Recommendation: The CNO and fleet commanders should ensure continuing attention to and maintenance of design acoustic, magnetic, and underwater electric potential signatures of all hulls. Updated data, charts, and decision aids showing operating conditions to protect against influence mines should also be available and understood on all naval platforms. This effort would require routine signature measurement and assessments of individual hulls as well as an understanding of signature expectations for ships of a class, and correction of signatures that noticeably increase the risk from mines.
Recommendation: The CNO should ensure that MCM ships and helicopters that may have to operate in areas where they are threatened by attack from sea- or shore-based forces are provided with appropriate self-protection.
Recommendation: The CNO should ensure that requirements for the new countermine systems reflect the need to overcome obvious, low-cost enemy countermeasures well before system designs are finalized.
Homeland, Critical Base, and Logistic Sea Lane Countermine Defense
Planning for the defense of U.S. ports such as New York and San Francisco against mines was essentially stopped in 1993 as part of the post-Cold War reorientation of U.S. military planning. However, in view of subsequent experience with terrorist attacks and the resulting heightened concern and anticipation of terrorist threats against the United States coming from various quarters and in various guises, the possibility of a terrorist release of mines in a major U.S. port or waterway should not continue to be neglected. A credible “peacetime” mine threat could quickly close a U.S. port or waterway, not only because of ships’ immediate concerns about damage, but also because ships entering mined waters would not likely be insured.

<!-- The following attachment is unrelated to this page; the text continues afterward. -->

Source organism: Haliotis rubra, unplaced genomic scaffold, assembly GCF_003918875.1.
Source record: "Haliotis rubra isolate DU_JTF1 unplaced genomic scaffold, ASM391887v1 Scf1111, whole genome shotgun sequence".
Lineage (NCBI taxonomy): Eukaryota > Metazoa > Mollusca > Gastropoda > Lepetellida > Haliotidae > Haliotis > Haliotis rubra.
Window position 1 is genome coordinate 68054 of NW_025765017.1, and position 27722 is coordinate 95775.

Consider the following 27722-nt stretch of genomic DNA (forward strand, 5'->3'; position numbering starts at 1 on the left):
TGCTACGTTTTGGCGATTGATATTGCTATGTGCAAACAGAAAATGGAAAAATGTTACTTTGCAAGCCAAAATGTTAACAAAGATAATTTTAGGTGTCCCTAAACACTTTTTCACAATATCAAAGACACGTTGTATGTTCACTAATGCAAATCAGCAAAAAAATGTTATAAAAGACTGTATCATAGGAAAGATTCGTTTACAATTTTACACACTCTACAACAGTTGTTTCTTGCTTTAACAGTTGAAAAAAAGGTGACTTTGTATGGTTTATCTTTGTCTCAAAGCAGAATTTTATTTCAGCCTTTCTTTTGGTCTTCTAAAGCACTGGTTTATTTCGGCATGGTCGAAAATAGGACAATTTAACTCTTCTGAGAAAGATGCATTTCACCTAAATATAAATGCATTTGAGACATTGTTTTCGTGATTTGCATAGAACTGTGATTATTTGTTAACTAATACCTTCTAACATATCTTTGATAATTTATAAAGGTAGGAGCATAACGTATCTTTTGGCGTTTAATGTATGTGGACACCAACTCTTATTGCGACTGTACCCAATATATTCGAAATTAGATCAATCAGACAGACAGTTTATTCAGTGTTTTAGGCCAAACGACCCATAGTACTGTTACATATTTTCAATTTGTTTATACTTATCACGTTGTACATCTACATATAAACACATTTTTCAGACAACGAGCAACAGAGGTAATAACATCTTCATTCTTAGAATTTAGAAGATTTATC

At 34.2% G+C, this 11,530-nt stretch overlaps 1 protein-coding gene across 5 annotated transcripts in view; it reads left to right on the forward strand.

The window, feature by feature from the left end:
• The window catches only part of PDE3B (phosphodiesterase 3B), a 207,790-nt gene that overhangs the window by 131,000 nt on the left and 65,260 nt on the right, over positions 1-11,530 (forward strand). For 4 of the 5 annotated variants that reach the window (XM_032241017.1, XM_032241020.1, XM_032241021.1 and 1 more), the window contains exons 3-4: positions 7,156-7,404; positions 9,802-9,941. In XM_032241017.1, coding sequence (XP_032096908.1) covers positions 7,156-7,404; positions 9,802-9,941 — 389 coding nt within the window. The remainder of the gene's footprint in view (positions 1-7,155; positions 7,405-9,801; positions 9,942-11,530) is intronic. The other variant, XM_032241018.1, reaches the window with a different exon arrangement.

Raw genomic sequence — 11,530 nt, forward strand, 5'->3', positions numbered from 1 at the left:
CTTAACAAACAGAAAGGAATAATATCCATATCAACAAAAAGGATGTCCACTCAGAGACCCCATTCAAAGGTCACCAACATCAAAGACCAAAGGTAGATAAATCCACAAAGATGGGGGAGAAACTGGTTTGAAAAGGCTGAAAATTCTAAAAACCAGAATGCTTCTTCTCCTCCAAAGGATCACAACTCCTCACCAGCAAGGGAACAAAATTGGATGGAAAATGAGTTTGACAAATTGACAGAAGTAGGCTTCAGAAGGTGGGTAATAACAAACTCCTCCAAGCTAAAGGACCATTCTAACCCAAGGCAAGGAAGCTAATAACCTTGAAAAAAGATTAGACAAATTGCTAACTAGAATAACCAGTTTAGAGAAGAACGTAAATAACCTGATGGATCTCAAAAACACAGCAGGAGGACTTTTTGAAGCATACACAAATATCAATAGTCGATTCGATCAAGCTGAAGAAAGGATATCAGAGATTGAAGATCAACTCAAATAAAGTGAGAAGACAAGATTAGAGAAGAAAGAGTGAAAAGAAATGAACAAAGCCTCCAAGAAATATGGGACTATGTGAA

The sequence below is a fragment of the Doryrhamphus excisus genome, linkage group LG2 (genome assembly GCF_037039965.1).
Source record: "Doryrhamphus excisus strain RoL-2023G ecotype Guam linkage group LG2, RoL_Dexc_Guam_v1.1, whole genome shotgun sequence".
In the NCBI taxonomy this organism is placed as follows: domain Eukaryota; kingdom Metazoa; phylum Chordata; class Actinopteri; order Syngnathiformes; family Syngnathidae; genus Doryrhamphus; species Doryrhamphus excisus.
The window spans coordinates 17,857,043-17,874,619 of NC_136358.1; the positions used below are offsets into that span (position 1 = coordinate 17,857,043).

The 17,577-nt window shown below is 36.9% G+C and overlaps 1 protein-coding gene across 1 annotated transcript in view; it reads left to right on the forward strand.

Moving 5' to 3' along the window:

Clearly, a credible terrorist mine threat against a U.S. port would create a major economic problem. Current capabilities and plans would have airborne MCM and EOD teams operational within 2 to 4 days10 in ports such as New York or San Francisco after notification of a credible mine threat. Surface MCM augmentation would likely be needed to reduce the clearance time line to an economically acceptable level and to achieve the necessary degree of certainty that the port is actually clear of mines. Deployment of surface MCM to New York or San Francisco from their homeport on the Gulf Coast would take at least 15 or 45 days, respectively; these times might be reduced if Canadian surface MCM resources were ready and could be called in. Actual mine hunting and clearance times could be extended appreciably by lack of current data on bottom and NOMBO conditions in U.S. ports.